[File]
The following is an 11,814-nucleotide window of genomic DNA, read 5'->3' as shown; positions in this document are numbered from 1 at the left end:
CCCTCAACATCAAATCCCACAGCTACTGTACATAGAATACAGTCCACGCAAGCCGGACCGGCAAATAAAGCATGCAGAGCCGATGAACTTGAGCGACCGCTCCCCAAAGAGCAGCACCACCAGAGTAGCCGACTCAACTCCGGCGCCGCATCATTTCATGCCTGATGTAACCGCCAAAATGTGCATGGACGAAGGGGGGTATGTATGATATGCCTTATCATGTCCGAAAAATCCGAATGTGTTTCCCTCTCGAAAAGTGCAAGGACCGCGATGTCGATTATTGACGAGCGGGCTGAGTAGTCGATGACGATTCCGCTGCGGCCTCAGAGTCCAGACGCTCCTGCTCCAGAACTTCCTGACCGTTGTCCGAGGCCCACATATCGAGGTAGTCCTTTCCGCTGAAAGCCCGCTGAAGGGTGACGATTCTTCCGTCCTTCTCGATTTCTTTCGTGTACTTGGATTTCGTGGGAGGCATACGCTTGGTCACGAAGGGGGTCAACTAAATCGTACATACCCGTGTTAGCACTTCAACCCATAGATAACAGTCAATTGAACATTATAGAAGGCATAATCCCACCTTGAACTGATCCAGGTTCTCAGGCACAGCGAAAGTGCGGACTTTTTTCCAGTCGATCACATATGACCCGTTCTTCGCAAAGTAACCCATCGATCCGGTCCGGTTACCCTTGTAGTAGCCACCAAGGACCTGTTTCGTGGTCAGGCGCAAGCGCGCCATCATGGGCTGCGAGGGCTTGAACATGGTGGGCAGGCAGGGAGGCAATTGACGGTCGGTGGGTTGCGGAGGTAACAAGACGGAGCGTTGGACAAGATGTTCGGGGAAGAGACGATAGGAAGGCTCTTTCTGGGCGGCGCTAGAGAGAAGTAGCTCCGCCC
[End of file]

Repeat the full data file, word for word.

The following is an 11,814-nucleotide window of genomic DNA, read 5'->3' as shown; positions in this document are numbered from 1 at the left end:
CCCTCAACATCAAATCCCACAGCTACTGTACATAGAATACAGTCCACGCAAGCCGGACCGGCAAATAAAGCATGCAGAGCCGATGAACTTGAGCGACCGCTCCCCAAAGAGCAGCACCACCAGAGTAGCCGACTCAACTCCGGCGCCGCATCATTTCATGCCTGATGTAACCGCCAAAATGTGCATGGACGAAGGGGGGTATGTATGATATGCCTTATCATGTCCGAAAAATCCGAATGTGTTTCCCTCTCGAAAAGTGCAAGGACCGCGATGTCGATTATTGACGAGCGGGCTGAGTAGTCGATGACGATTCCGCTGCGGCCTCAGAGTCCAGACGCTCCTGCTCCAGAACTTCCTGACCGTTGTCCGAGGCCCACATATCGAGGTAGTCCTTTCCGCTGAAAGCCCGCTGAAGGGTGACGATTCTTCCGTCCTTCTCGATTTCTTTCGTGTACTTGGATTTCGTGGGAGGCATACGCTTGGTCACGAAGGGGGTCAACTAAATCGTACATACCCGTGTTAGCACTTCAACCCATAGATAACAGTCAATTGAACATTATAGAAGGCATAATCCCACCTTGAACTGATCCAGGTTCTCAGGCACAGCGAAAGTGCGGACTTTTTTCCAGTCGATCACATATGACCCGTTCTTCGCAAAGTAACCCATCGATCCGGTCCGGTTACCCTTGTAGTAGCCACCAAGGACCTGTTTCGTGGTCAGGCGCAAGCGCGCCATCATGGGCTGCGAGGGCTTGAACATGGTGGGCAGGCAGGGAGGCAATTGACGGTCGGTGGGTTGCGGAGGTAACAAGACGGAGCGTTGGACAAGATGTTCGGGGAAGAGACGATAGGAAGGCTCTTTCTGGGCGGCGCTAGAGAGAAGTAGCTCCGCCC